This startup was founded last year in May. And we’re in between a seed stage [the initial capital used to start a business] and a series A [a company’s first significant round of venture capital financing]. We’re about halfway finished building a genetically modified bacterium that can break down plastics about 80 times faster than the best known organism. We currently hold two provisional patents for this technology. One of the products downstream of the science is that after the bacteria breaks down the plastic waste, because of the chemistry that happens in the cell, the cell is able to do this in a completely non-toxic way. So, the cell protein can actually be used to feed fish. We’ve demonstrated a 73% mortality rate reduction in salmon fish this past summer through feed trials.
KWHS: Wow, that’s amazing. Delving deeper into your appearance on TED, that seemed like it was a major influence in your entrepreneurial interests. Can you share with us how you got involved with that and what you’ve taken away from your experience?
Wang: It was a really serendipitous opportunity to have been invited to speak at TED. I have to admit that before we were invited to get involved with that, I actually didn’t know very much about the TED conference. So, I was very surprised [during my] senior year of high school when I received an e-mail right after we competed in the science competition. I was in chemistry class and received an e-mail from the content director of TED inviting me to basically go for an audition event. It was 2012, and TED was doing a really cool multi-city tour. They visited 13 cities around the world and hosted 13 different audition events. About 300 different speakers from local areas auditioned.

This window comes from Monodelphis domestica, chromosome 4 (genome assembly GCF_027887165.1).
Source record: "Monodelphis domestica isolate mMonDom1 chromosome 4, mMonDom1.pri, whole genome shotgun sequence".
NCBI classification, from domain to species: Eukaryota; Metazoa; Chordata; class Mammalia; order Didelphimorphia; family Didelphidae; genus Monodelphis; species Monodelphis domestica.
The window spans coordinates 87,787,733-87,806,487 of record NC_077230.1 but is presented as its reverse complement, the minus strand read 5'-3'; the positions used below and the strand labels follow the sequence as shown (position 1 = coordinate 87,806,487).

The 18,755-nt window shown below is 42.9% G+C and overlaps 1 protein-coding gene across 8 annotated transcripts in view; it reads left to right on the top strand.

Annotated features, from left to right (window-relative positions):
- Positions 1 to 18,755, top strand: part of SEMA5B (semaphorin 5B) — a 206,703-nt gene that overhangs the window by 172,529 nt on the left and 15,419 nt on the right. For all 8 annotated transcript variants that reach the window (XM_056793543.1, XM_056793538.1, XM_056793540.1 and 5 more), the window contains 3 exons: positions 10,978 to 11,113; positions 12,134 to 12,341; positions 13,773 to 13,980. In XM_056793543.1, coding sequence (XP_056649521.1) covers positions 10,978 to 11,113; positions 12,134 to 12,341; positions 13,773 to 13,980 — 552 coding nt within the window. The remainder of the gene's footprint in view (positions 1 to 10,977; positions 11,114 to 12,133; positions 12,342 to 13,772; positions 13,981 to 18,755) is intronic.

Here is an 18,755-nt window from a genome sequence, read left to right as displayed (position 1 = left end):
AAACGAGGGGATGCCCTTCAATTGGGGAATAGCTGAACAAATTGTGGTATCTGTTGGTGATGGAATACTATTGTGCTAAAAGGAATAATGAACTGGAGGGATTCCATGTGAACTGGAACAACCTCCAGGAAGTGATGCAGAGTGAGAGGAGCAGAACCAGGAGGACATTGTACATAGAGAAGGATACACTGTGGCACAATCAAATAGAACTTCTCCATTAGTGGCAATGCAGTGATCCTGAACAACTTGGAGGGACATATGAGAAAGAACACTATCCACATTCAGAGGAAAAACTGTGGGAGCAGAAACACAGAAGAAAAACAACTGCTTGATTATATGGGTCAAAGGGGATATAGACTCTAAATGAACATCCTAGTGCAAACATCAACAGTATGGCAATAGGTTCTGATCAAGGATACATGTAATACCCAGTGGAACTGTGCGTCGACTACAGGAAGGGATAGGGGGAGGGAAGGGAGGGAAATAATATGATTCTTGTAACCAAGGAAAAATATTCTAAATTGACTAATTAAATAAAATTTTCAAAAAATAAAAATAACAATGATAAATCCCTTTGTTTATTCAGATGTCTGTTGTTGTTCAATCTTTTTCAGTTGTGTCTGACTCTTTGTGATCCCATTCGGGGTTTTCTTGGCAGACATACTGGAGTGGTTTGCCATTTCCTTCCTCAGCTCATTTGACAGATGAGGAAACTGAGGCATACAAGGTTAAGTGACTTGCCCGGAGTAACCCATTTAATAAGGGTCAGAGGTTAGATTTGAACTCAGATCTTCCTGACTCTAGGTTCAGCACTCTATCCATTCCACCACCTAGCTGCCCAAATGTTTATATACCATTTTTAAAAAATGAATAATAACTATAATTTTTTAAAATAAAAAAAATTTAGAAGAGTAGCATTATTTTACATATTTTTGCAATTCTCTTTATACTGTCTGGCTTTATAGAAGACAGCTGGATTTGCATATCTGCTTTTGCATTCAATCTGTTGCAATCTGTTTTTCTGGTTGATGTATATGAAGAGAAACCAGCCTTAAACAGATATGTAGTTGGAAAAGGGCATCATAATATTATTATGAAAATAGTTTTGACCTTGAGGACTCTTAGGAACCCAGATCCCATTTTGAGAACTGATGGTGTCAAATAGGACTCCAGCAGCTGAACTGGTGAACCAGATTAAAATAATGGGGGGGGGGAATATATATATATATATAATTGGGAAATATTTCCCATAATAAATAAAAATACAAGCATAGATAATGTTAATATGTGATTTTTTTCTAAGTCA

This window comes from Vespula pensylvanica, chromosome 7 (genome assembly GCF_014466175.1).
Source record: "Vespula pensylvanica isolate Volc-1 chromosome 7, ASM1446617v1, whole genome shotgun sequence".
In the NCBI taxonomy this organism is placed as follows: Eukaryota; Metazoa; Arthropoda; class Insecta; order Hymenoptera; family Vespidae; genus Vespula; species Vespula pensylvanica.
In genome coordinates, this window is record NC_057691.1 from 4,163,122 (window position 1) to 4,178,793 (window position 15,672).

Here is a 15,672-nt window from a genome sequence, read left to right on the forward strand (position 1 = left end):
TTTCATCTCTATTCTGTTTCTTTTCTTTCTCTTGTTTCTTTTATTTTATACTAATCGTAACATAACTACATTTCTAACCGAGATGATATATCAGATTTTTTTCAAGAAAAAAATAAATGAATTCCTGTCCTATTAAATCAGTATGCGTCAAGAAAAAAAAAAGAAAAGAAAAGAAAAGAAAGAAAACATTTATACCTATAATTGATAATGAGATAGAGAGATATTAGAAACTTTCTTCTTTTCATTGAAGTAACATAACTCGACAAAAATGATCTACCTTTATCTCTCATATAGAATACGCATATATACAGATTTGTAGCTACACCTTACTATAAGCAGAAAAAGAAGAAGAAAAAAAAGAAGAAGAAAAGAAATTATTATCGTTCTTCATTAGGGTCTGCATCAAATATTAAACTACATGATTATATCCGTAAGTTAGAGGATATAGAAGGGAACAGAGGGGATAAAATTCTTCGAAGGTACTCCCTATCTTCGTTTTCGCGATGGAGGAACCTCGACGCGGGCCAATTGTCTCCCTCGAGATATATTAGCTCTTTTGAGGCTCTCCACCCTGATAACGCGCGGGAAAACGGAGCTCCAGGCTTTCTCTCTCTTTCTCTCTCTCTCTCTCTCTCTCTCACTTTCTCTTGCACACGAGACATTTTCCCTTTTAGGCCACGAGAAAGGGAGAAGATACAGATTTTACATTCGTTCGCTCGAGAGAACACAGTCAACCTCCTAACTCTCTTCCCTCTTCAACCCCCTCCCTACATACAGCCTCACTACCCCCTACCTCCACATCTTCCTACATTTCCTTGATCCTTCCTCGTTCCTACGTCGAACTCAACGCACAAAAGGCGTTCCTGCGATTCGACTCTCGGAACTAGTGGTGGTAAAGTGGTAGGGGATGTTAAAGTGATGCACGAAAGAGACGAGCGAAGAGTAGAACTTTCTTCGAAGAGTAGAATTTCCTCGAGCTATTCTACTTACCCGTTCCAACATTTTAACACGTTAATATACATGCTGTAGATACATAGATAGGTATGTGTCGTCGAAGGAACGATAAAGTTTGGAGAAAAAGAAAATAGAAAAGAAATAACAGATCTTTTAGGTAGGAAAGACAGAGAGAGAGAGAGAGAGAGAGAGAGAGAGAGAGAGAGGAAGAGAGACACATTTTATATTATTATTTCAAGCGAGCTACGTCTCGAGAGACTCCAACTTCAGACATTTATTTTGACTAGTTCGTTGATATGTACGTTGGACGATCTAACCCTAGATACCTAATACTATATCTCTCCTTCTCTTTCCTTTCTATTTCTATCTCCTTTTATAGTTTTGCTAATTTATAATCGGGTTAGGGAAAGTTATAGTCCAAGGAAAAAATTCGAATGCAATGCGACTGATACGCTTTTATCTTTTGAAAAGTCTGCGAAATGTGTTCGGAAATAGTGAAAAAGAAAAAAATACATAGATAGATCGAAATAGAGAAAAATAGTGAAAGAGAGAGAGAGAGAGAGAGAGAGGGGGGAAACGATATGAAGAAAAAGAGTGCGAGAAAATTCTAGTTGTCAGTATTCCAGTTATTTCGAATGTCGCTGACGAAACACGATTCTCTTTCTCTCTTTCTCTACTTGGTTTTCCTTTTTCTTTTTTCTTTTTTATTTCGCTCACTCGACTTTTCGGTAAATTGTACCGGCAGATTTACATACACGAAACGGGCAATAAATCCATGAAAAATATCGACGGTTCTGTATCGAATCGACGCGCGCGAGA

We were invited for that opportunity. There was a live audience, and everybody got to vote for their favorite speakers. From there, we were selected to speak at the main stage. This is definitely a very unconventional path to becoming a TED speaker. But I think this experience has really exposed me to a lot of the leading thought leaders in this field and has in many ways motivated me to go on an unconventional course at Penn and become an entrepreneur.
KWHS: How would you say your high school experience shaped your interest in these fields, like entrepreneurship, public speaking and environmental protection? Do you feel like you had a chosen direction even before you graduated from high school?
Wang: Now that I think about it, definitely yes. In high school I was part of a leadership program that was my school’s version of a magnet school or an IB [International Baccalaureate]. This program trained me in a lot of skills for public speaking. It gave me a lot of preparation for teamwork and leadership. Now that I think back on it, a lot of these skills that I have are actually soft skills [that were developed in] early teenagehood. And there’s also my interest in science. I grew up in Vancouver, Canada. Vancouver is a place where people are very environmentally conscious. I was always involved in a lot of extracurriculars. My [BioCellection] cofounder and I were co-presidents of our high school environment club, and we built an organic garden from scratch in the front of our school. This wouldn’t have been possible if we didn’t have teachers in high school that supported us. All these things led to this combination of interests I have today from a very early stage.
KWHS: Taking that one step further, how has your college experience likewise shaped your interests and helped them to grow and mature?